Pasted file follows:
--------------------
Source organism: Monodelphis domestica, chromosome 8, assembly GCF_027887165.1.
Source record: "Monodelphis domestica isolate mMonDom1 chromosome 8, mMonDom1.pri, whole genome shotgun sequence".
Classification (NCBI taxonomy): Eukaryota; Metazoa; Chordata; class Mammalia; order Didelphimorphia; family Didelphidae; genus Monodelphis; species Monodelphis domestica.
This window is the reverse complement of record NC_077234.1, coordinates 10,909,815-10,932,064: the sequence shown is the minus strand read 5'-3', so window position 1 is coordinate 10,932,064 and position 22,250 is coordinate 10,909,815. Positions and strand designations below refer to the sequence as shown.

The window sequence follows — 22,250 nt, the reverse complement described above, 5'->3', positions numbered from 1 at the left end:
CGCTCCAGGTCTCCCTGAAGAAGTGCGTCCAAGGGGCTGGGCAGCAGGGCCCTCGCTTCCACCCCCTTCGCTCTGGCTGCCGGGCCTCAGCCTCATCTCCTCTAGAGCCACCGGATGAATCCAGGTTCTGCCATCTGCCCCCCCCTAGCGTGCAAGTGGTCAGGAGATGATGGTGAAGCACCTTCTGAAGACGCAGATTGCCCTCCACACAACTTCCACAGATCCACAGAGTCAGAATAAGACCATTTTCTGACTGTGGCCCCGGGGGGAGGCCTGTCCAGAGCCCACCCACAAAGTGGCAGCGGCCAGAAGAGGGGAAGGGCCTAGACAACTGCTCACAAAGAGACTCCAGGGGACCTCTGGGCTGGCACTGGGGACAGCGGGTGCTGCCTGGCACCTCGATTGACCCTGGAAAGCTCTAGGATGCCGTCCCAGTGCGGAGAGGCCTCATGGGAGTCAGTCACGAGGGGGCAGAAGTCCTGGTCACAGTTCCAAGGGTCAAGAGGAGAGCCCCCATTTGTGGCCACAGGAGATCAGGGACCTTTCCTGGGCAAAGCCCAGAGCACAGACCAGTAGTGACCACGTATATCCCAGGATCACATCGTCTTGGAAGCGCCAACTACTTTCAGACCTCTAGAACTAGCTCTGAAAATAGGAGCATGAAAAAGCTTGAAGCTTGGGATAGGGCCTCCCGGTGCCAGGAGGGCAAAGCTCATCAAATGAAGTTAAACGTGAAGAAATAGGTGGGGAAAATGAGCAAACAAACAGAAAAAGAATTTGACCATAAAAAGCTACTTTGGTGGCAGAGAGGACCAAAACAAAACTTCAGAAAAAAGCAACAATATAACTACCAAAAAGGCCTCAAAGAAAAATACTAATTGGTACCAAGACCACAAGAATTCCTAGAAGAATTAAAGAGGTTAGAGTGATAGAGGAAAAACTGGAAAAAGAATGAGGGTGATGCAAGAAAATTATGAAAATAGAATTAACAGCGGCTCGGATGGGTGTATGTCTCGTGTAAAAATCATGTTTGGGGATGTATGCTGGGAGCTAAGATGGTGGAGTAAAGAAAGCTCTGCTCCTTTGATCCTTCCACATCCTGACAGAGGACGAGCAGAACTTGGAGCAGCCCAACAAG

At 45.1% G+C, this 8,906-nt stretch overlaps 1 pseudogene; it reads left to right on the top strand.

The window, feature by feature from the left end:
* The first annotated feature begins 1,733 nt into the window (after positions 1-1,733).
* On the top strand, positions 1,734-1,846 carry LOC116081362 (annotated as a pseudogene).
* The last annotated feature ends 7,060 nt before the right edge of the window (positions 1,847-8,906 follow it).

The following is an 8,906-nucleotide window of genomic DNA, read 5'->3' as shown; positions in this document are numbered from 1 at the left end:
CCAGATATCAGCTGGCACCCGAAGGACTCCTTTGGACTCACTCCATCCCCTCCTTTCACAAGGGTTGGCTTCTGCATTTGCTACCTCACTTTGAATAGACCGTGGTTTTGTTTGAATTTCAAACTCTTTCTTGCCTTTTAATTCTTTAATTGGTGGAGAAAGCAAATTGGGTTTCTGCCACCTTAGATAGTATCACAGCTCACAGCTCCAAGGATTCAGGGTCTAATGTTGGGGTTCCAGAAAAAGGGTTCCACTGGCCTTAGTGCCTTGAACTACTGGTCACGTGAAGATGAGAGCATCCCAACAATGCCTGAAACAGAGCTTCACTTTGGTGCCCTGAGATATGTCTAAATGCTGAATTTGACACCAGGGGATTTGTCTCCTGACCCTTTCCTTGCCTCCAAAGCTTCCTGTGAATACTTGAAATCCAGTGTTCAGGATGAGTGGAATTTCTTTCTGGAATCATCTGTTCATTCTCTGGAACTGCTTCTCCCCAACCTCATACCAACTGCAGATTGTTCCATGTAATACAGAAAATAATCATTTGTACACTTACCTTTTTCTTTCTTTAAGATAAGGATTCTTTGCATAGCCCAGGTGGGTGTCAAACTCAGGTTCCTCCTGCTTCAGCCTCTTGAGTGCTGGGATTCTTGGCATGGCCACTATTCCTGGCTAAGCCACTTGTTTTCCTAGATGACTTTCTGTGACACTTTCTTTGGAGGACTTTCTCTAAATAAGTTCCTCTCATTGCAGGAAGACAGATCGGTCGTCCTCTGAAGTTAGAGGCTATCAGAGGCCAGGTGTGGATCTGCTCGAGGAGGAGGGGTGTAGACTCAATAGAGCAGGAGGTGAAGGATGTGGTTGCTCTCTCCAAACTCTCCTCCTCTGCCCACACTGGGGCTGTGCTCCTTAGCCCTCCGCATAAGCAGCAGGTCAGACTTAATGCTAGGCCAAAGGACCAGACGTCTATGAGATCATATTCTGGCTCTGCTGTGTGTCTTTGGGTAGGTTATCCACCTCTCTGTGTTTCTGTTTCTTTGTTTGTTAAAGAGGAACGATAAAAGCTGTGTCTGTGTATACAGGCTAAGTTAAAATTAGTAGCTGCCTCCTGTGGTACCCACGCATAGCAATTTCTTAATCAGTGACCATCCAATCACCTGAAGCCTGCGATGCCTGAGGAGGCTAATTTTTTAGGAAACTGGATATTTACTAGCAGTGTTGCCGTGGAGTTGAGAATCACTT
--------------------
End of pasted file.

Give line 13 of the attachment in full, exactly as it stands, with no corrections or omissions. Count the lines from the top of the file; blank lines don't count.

CCAGATATCAGCTGGCACCCGAAGGACTCCTTTGGACTCACTCCATCCCCTCCTTTCACAAGGGTTGGCTTCTGCATTTGCTACCTCACTTTGAATAGACCGTGGTTTTGTTTGAATTTCAAACTCTTTCTTGCCTTTTAATTCTTTAATTGGTGGAGAAAGCAAATTGGGTTTCTGCCACCTTAGATAGTATCACAGCTCACAGCTCCAAGGATTCAGGGTCTAATGTTGGGGTTCCAGAAAAAGGGTTCCACTGGCCTTAGTGCCTTGAACTACTGGTCACGTGAAGATGAGAGCATCCCAACAATGCCTGAAACAGAGCTTCACTTTGGTGCCCTGAGATATGTCTAAATGCTGAATTTGACACCAGGGGATTTGTCTCCTGACCCTTTCCTTGCCTCCAAAGCTTCCTGTGAATACTTGAAATCCAGTGTTCAGGATGAGTGGAATTTCTTTCTGGAATCATCTGTTCATTCTCTGGAACTGCTTCTCCCCAACCTCATACCAACTGCAGATTGTTCCATGTAATACAGAAAATAATCATTTGTACACTTACCTTTTTCTTTCTTTAAGATAAGGATTCTTTGCATAGCCCAGGTGGGTGTCAAACTCAGGTTCCTCCTGCTTCAGCCTCTTGAGTGCTGGGATTCTTGGCATGGCCACTATTCCTGGCTAAGCCACTTGTTTTCCTAGATGACTTTCTGTGACACTTTCTTTGGAGGACTTTCTCTAAATAAGTTCCTCTCATTGCAGGAAGACAGATCGGTCGTCCTCTGAAGTTAGAGGCTATCAGAGGCCAGGTGTGGATCTGCTCGAGGAGGAGGGGTGTAGACTCAATAGAGCAGGAGGTGAAGGATGTGGTTGCTCTCTCCAAACTCTCCTCCTCTGCCCACACTGGGGCTGTGCTCCTTAGCCCTCCGCATAAGCAGCAGGTCAGACTTAATGCTAGGCCAAAGGACCAGACGTCTATGAGATCATATTCTGGCTCTGCTGTGTGTCTTTGGGTAGGTTATCCACCTCTCTGTGTTTCTGTTTCTTTGTTTGTTAAAGAGGAACGATAAAAGCTGTGTCTGTGTATACAGGCTAAGTTAAAATTAGTAGCTGCCTCCTGTGGTACCCACGCATAGCAATTTCTTAATCAGTGACCATCCAATCACCTGAAGCCTGCGATGCCTGAGGAGGCTAATTTTTTAGGAAACTGGATATTTACTAGCAGTGTTGCCGTGGAGTTGAGAATCACTT